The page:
Social Influence

Everything you need to know about social influence for AS psychology

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Social Influence
Conformity
Social Influence ­ is the process by which our thoughts, feelings and behaviours are
influenced by other people.
Conformity ­ is the tendency to change what we do, think or say in response to the
influence of real or imagined pressure from a majority group.
Kelman said there are three different types of conformity:
Compliance ­The person conforms publically, but continues to privately
disagree because they want to fit in and be liked. It's the shallowest form of
conformity.
Identification ­The person conforms publically, as well as privately because
they have identified with the group. They feel a sense of group membership and
want to be like the rest of the group. The change of belief of or behaviour is often
only temporary.
Internalisation ­ The person conforms publically and privately because they
have internalised and accepted the views of the group as their own. It's the
deepest form of conformity.
Research into Majority Influence ­ Asch
Asch ­ asked student volunteers to carry out a line judgement task. 123 naive
participants were seated in rooms full of confederates. The confederates would give
unanimous answers on 12 of the 18 trials for each experiment that were wrong. The aim
was to see if participants would conform to the majority.
Overall, the conformity rate was 37% and 5% conformed on every trial. However, 25%
never conformed.
Participants were asked why they had conformed, there were 3 reasons:
Distortion of perception ­ a small number of participants said they saw the
lines in the same way as the majority.
Distortion of judgement ­ Some began to doubt the accuracy of their
judgement.
Distortion of action ­ some participants knew they were right, but decided to
change their public behaviour.
People conformed in this experiment because of compliance. They wanted to be
accepted by others.

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Asch also varied his task.
He found the more difficult the task, the more likely people were to conform.
A small majority of 12 gave very little conformity, however under the pressure of
3, conformity jumped to 30%. Further increases in size had little effect.
Conformity levels dropped significantly with the presence of an ally.
However...
The study lacks population validity because the sample used was all male
students. This means we can't make generalisations.…read more

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We may look at how other people are acting for clues and copy them. This
conforming in behaviour and attitude so it internalisation.
Strengths ­
It's supported by Asch's study, participants conformed when they didn't want to stand
out.
Garandeau and Cillessen ­ found children with low quality friendships could easily be
manipulated into bullying others.
Schultz ­ found that hotel guests were more likely to reuse their towels if they were told
that other guests reused their towels.…read more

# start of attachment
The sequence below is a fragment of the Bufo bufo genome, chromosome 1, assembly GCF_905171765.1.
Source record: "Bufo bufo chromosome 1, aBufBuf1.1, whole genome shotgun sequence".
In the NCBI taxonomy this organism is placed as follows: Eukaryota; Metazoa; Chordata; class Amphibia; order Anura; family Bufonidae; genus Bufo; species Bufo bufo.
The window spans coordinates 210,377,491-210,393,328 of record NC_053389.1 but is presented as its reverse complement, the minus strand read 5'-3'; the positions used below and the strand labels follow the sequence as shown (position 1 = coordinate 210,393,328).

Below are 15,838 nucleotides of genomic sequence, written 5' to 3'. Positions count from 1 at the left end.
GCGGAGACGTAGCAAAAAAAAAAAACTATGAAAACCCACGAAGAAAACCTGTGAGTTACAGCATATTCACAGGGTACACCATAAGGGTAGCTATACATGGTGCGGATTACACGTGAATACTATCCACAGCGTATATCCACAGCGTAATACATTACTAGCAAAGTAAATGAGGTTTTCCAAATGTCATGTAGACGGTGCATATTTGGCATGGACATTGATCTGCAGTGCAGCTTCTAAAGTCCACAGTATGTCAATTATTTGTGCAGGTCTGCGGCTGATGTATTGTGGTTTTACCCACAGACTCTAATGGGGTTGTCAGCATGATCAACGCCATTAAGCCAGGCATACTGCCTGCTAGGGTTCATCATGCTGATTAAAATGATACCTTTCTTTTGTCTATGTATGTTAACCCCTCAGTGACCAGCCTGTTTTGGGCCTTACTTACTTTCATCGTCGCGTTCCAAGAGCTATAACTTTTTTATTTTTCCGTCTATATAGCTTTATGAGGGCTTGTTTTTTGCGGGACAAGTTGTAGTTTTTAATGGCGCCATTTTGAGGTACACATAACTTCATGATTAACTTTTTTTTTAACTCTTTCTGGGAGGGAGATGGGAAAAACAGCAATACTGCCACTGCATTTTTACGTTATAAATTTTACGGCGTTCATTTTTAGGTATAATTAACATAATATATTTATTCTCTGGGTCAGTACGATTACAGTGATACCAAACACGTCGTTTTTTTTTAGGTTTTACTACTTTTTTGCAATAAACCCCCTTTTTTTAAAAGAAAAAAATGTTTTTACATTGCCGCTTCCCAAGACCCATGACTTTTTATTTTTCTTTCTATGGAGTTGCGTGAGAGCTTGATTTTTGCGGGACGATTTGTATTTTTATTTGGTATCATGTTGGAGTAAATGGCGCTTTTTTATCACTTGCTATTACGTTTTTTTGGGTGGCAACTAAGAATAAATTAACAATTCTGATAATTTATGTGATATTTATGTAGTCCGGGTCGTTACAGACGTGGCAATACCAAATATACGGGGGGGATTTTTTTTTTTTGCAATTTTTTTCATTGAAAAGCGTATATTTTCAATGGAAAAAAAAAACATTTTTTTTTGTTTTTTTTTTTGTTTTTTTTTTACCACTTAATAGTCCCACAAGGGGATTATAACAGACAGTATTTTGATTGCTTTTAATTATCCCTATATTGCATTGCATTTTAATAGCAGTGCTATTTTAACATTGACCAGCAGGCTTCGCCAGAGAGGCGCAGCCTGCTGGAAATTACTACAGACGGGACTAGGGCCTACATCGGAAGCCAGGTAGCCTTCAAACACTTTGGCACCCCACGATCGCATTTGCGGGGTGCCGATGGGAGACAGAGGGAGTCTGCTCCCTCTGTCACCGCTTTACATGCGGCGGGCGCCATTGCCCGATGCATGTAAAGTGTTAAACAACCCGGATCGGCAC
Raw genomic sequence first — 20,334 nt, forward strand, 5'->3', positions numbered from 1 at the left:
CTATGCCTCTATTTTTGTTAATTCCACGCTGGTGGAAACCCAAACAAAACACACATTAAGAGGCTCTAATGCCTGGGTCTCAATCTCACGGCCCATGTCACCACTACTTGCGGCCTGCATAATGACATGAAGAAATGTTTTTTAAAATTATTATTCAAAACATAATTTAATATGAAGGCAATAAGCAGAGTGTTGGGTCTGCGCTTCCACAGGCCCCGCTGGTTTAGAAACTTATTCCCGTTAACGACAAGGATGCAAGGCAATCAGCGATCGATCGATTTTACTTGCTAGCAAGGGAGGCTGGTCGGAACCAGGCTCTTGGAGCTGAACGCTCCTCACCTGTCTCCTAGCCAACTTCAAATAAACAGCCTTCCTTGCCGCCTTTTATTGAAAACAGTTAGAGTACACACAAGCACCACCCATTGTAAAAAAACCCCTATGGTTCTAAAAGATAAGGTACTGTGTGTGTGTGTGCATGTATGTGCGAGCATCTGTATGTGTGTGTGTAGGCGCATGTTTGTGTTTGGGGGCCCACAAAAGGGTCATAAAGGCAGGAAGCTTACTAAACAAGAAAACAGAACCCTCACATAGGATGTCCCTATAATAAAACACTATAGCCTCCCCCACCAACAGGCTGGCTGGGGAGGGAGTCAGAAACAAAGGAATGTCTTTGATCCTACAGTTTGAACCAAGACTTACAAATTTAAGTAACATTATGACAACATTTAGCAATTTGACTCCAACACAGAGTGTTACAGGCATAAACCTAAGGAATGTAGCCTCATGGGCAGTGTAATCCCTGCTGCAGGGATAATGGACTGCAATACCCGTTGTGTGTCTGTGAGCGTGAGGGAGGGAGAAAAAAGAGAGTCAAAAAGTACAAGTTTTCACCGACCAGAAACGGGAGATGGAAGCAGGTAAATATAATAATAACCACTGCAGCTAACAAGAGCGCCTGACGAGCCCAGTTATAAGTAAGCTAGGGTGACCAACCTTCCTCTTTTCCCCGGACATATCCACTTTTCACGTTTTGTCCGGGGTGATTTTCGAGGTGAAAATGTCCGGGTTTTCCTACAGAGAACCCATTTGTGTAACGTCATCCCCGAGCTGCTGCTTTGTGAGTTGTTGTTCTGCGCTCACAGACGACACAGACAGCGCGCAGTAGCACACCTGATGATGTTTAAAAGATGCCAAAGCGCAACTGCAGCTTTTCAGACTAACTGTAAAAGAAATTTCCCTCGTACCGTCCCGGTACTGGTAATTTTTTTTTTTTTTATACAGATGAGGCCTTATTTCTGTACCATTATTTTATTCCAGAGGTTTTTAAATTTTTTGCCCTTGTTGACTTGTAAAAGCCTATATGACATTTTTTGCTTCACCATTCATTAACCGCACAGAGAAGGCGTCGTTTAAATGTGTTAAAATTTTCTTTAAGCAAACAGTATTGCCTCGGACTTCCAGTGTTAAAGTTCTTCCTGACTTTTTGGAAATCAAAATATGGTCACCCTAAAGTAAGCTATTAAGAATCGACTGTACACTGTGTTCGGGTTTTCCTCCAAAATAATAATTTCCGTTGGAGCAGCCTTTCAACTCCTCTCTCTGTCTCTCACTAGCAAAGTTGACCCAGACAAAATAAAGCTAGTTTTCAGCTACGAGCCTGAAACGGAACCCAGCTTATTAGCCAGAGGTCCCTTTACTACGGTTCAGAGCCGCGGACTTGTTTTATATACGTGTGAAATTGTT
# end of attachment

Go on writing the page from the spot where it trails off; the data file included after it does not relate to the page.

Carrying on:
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Obedience
Obedience is following an order because someone who has perceived authority told
you to. You obey because of a fear of punishment.
The difference between conformity and obedience is that the source of the social
influence is different. Conformity is likely to peer pressure whereas obedience someone
is likely to be giving you an order.
Milgram ­ aimed to investigate whether people would give fatal electric shocks on an
innocent person.…read more

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Lab Experiment ­ lacks external validity, however, extraneous variables were
controlled so cause and effect can be proved. This also means that it can easily
be replicated so therefore it's reliable.
Hofling ­ more realistic experiment, fake doctors asked nurses to administer
drugs over the phone and 21 out of 22 nurses obeyed.
Explanations of Obedience
Gradual Commitment ­ requests start small and reasonable, but quickly the next
order/instruction will be slightly worse, but there seems little difference so the person
obeys.…read more

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Mandel ­ to say holocaust perpetrators were just obeying orders is distressing for those
who were affected and means that they aren't responsible for their crimes.
Real World Application ­ Abu Ghraib prison in Iraq and the abusive behaviour of the
guards to the prisoners were gradual, with an unconcerned authority figure and
compliant peers.
Independent Behaviour ­ Resisting Social Influence
Locus of Control
Rotter ­ developed the idea of the locus of control.…read more

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Resisting Obedience
Status ­ the status of the authority figure is key. In a run down office people are
less likely to obey than in a posh lab.
Moral Considerations ­ Kohlberg ­ participants who resisted obeying has
higher moral principles.
Individual Differences ­ those who are less educated and more religious are
more likely to obey.
Proximity ­ resistance increases when closer to the victim.…read more

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